I feel that way about the novel I wrote, and I feel that way about my weirdo improv team that performed like 3 shows ever.
What I'm saying is, peeking into the Cincinnati improv scene, I was just flat-out not ready to a) break into it, b) help build up what is a young and growing scene, or c) do the legwork necessary to make new friends in it.
I've got your back was a promise still echoing in my head. It wasn't something I wanted to hear from anyone else yet, because I didn't feel capable of believing it.
I texted my friend + BLOODCUP partner Keith, after going to a Cincinnati show, that I was quitting improv forever. It was a joke, but also not a joke? I think I was trying out the idea. But it wasn't about improv. It was about feeling lost and hurt and intimidated by trying again after falling down.
"A single wave sinks your boat," is what he said in return.
I've thought about that a lot. I think it's true -- I think it's my first impulse a lot of the time, at least. At least in the recovery mode I spent a lot of this year in, I was looking for any excuse to take No for an answer, almost all of the time.
I used to go to Book Club practices practicing speeches in my head. I was going to go through with this practice, I would tell myself, and then announce at the end that I was quitting. The feeling of trying and striving and coming up short -- a lot! -- was unpleasant and embarrassing. But I never went through with that impulse, largely because I just enjoyed being with those people so damn much.
In the months between getting married and then not being married, I would have dreams that my wife got a new job and told me we were moving to Minneapolis. Minneapolis was where we'd intended to move after leaving Baltimore, to follow my desire to go back to the midwest. She got a job offer in San Diego 2 weeks before we were set to embark, and we switched gears. In my dream, I was devastated at having to leave San Diego. I never intended to go there, but once there I never wanted to leave. I would wake up and tell her about the dream -- I had it 3 or 4 or half a dozen times -- and I told her I didn't want to go.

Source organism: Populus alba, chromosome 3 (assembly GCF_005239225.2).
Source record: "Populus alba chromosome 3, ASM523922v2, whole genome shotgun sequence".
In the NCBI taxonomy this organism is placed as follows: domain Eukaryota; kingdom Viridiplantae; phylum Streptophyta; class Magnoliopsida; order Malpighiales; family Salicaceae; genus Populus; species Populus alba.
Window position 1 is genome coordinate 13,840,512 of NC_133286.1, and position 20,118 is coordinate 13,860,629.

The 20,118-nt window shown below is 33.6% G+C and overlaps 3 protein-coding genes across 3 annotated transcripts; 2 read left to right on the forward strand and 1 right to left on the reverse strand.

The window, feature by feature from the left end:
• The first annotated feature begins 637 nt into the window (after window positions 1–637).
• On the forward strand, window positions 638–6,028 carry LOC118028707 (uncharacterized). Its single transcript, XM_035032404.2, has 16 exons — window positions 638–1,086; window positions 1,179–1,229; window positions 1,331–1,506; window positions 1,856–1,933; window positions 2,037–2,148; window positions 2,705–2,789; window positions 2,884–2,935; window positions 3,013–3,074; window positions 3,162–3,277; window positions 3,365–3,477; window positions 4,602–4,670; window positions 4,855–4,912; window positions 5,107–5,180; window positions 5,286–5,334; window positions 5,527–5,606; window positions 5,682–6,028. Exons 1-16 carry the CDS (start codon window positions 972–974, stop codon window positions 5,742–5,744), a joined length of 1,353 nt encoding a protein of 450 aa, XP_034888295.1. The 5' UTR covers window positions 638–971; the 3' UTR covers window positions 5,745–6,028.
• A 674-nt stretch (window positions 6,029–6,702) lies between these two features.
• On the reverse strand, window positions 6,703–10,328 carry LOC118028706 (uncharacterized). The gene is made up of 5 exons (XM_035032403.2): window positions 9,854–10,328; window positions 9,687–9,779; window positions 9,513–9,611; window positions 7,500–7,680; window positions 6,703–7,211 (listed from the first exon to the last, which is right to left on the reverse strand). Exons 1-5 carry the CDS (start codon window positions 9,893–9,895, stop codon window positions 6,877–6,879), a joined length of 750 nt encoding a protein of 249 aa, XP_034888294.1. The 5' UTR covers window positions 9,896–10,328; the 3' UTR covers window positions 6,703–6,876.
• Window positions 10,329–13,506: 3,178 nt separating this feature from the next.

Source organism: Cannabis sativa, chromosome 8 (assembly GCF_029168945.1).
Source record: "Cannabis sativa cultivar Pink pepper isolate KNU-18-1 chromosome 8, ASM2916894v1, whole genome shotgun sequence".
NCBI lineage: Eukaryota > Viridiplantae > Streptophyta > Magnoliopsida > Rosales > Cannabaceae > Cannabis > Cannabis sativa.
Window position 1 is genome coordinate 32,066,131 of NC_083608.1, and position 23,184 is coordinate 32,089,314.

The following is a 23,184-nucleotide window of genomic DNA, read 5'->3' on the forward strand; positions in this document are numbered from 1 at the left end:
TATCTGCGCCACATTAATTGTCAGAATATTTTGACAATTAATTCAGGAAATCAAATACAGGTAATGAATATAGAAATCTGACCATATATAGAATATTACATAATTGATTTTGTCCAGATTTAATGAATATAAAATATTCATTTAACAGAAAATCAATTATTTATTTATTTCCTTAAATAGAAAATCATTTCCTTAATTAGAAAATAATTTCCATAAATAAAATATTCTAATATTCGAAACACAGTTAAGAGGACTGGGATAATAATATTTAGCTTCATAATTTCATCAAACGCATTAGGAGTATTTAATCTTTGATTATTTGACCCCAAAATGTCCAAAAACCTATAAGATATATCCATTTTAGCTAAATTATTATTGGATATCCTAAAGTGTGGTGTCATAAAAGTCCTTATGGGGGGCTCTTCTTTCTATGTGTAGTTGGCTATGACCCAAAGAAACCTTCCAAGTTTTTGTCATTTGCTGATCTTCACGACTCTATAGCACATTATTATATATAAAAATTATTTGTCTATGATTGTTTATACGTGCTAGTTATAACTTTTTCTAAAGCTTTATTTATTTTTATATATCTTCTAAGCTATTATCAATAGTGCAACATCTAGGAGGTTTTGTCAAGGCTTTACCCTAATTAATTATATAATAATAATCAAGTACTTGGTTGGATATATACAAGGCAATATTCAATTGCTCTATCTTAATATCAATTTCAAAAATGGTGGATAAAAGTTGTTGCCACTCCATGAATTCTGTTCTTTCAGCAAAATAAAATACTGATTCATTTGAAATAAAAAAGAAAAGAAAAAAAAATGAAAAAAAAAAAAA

"No one is going to make you," she said, both of us awake.
I made my own dream come true.
I don't know if a wave sank my boat, or if I just jumped overboard.
I don't feel I've quit improvising, though I haven't done it in practice or performance for six months. But I think I've been very fearful of asking anyone, or expecting anyone, to have my back, onstage or off.
I don't read a lot of improv blogs (or newsletters), but a San Diego improv acquaintance posted this one today, and I read it, and I keep thinking it over. Its thesis is to pick one team and be great on it, instead of being just okay on five. I guess that's good advice, but it's not why it sticks in my head. The single line I keep thinking about is, Form a group with people you dig seeing and hanging out with. That's why and how I started Trail Mix with Arbora and it's why and how I started BLOODCUP with Terri and Keith.
I think I kind of forgot about that. I didn't start improvising onstage because I felt an undeniable draw to the artform. I mean, I totally dig the artform! But I did it as an excuse to hang out with and play with people I really liked and trusted, and who trusted me back.
When it doesn't feel like that -- for all sorts of reasons, some of them outside of me and some of them in my own head and heart -- I haven't gone onstage.
We are BLOODCUP. We are a mirror. You are BLOODCUP. Can I get a suggestion of something you are afraid of?